Recent advances in editing DNA have the potential to treat a wider range of human diseases than ever before. But scientists still need to solve the problem of making those changes in all the cells of the body that need them.
Now, a group of researchers from the Broad Institute at Harvard University and the Massachusetts Institute of Technology (MIT) have identified a smaller enzyme that will make it easier to deliver the gene editing machinery directly to cells inside the body.
This cutting edge genome-editing system — known as CRISPR — is already being used to make precise changes to the DNA of laboratory animals.
Researchers hope to eventually target human diseases with the method. By disabling or altering genes in human cells, scientists might one day be able to treat diseases ranging from cystic fibrosis to heart disease and diabetes.
In the case of some illnesses, scientists could extract stem cells from the blood and alter them using CRISPR. They would then return the altered cells to the patient’s body.
For other diseases, though, scientists need to use a disabled virus to deliver the entire CRISPR system to cells. This package must include a bacterial enzyme — known as Cas9 — that makes cuts in the DNA and a piece of RNA that guides the enzyme to the right location.
Scientists Solve a Delivery Problem
One of the most promising delivery vehicles, or vectors, for delivering CRISPR in people is the adeno-associated virus (AAV). This vector is not known to cause human disease and has already been approved in Europe for use in clinical trials.
However, AAV has a limited cargo capacity. This makes it difficult to package all of the pieces necessary for editing the genome.
One solution would be to find a vector that can carry more. But AAV already has a proven track record. Instead, researchers from the Broad Institute set their sights on finding a smaller Cas9 enzyme, one that would fit more easily inside AAV.
This involved sifting through 600 or so Cas9 enzymes from different strains of bacteria. Researchers narrowed this list down to six potential candidates.
“Luckily, one of these smaller Cas9 proteins turned out to be suitable for the development of the methodology described in this paper,” said Eugene Koonin, a senior investigator with the National Center for Biotechnology Information and a contributing author on the study, in a press release.
The Cas9 enzyme presented in the paper, published today in Nature, is from the bacteria Staphylococcus aureus, which can cause staph infections in humans. It is 25 percent smaller than the one currently used with CRISPR, which is from Streptococcus pyogenes.
Smaller Enzyme Effective in Gene Editing
With the packaging problem solved, the researchers set out to test whether the smaller Cas9 enzyme worked as well as the current version.
They looked at the number of unintended cuts, or mistakes, made by Cas9 to other areas of DNA. In this regard, the smaller Cas9 was just as accurate as the enzyme from S. pyogenes.
Next, the researchers put the smaller Cas9 to work on a potential treatment for heart disease. Researchers injected the AAV delivery system — with the smaller Cas9 in tow — into the livers of mice.
The target for Cas9 was a gene called PCSK9 that is associated with high cholesterol and heart disease. Once delivered, Cas9 made cuts to that gene, effectively disabling it.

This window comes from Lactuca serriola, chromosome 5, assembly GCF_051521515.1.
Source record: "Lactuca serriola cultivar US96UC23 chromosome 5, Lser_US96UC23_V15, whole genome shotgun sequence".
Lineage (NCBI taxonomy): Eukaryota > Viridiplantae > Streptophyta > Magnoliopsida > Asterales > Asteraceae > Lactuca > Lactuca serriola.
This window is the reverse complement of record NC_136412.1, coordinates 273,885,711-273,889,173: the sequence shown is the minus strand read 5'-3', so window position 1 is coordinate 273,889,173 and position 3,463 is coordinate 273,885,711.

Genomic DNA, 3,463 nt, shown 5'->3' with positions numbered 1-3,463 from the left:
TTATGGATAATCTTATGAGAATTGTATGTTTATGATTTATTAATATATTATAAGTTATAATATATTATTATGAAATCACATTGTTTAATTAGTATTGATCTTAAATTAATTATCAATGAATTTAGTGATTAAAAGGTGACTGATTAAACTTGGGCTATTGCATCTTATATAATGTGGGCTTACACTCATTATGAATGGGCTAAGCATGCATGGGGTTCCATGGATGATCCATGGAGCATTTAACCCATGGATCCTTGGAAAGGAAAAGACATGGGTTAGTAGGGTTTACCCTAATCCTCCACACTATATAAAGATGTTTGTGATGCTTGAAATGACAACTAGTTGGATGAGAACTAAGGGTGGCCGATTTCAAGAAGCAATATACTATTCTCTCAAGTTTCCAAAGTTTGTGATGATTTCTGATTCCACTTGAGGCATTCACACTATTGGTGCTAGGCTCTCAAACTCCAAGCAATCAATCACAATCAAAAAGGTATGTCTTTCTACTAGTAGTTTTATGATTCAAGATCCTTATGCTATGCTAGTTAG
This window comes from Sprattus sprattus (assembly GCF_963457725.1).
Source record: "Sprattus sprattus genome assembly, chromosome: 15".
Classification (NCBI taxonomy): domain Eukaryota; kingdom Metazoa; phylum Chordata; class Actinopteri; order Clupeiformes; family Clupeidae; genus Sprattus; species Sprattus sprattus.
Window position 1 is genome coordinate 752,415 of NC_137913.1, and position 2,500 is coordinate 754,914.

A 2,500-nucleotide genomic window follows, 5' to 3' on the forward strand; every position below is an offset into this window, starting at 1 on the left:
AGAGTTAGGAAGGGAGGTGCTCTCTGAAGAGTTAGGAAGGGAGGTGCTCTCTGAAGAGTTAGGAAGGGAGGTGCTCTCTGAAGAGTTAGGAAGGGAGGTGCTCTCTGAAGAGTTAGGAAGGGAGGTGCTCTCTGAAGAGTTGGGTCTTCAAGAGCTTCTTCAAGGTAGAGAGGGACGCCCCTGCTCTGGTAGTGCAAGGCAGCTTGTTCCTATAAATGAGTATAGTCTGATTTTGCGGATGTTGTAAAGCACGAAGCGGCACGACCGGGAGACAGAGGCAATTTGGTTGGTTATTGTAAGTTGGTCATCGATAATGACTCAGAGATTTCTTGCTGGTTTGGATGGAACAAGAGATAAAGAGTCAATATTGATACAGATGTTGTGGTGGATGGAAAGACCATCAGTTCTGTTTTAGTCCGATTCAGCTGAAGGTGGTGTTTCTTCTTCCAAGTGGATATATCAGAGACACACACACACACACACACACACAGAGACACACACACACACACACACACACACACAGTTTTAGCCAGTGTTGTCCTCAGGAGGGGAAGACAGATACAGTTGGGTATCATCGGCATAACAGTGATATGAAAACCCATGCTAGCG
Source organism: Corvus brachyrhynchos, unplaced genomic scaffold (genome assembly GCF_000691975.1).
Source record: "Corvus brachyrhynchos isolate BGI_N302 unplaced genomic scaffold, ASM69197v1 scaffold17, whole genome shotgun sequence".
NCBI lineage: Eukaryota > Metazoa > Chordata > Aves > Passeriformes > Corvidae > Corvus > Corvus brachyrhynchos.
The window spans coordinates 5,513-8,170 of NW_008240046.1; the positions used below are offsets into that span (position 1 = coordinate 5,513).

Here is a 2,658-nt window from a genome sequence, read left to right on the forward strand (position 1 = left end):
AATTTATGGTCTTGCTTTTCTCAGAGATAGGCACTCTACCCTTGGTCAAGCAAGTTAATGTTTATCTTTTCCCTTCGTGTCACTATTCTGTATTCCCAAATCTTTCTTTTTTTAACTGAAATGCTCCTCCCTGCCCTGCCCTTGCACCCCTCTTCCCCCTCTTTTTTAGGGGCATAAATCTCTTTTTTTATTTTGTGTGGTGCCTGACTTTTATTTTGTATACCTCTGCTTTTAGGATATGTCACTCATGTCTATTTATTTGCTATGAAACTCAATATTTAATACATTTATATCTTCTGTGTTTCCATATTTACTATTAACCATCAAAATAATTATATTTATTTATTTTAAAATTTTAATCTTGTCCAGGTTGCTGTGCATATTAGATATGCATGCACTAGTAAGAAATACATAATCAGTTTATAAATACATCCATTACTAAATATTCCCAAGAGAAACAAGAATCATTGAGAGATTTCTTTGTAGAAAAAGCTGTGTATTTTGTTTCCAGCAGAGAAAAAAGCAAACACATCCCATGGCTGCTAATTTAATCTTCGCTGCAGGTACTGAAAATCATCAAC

A week after treatment, cholesterol levels in the mice dropped. These effects lasted for up to a month.
This technology is a long way from treating disease in humans. Like other promising gene editing techniques, CRISPR is likely to experience setbacks along the way.
But the researchers’ success adds to the tools available for editing the genes of people.
“Our long-term goal is to develop CRISPR as a therapeutic platform,” said the team’s lead researcher Feng Zhang, a member of the Broad Institute and an investigator at the McGovern Institute for Brain Research at MIT. “This new Cas9 provides a scaffold to expand our Cas9 repertoire, and help us create better models of disease, identify mechanisms, and develop new treatments.”
DNA Editing Faces Ethical Hurdles
CRISPR also faces other challenges before it can be widely used to treat human diseases.
One is its safety. CRISPR is faster and easier to use than other gene-editing techniques. But that doesn’t mean it’s more accurate. Off-target cuts to DNA can occur when the sequence is similar but not identical to the guide RNA. This could have unintended — and potentially deadly — health consequences.
The precise nature of the gene-editing technique has also raised ethical questions. The technique could be used to cure disease, but it could also be used to enhance qualities like intelligence or physical appearance in so-called “designer babies.”
Some of these changes could be made to the human germline — sperm, eggs, and embryos — so they would be passed down to future generations.
In response to this threat, a group of biologists — including the inventor of the CRISPR approach — has called for a worldwide ban on the use of this technique in humans in any way that could be passed down to offspring.
The moratorium would provide scientists, ethicists, and the public time to study the potential impact of this method.
“We worry about people making changes without the knowledge of what those changes mean in terms of the overall genome,” Dr. David Baltimore, a member of the group, told the New York Times. “I personally think we are just not smart enough — and won’t be for a very long time — to feel comfortable about the consequences of changing heredity, even in a single individual.”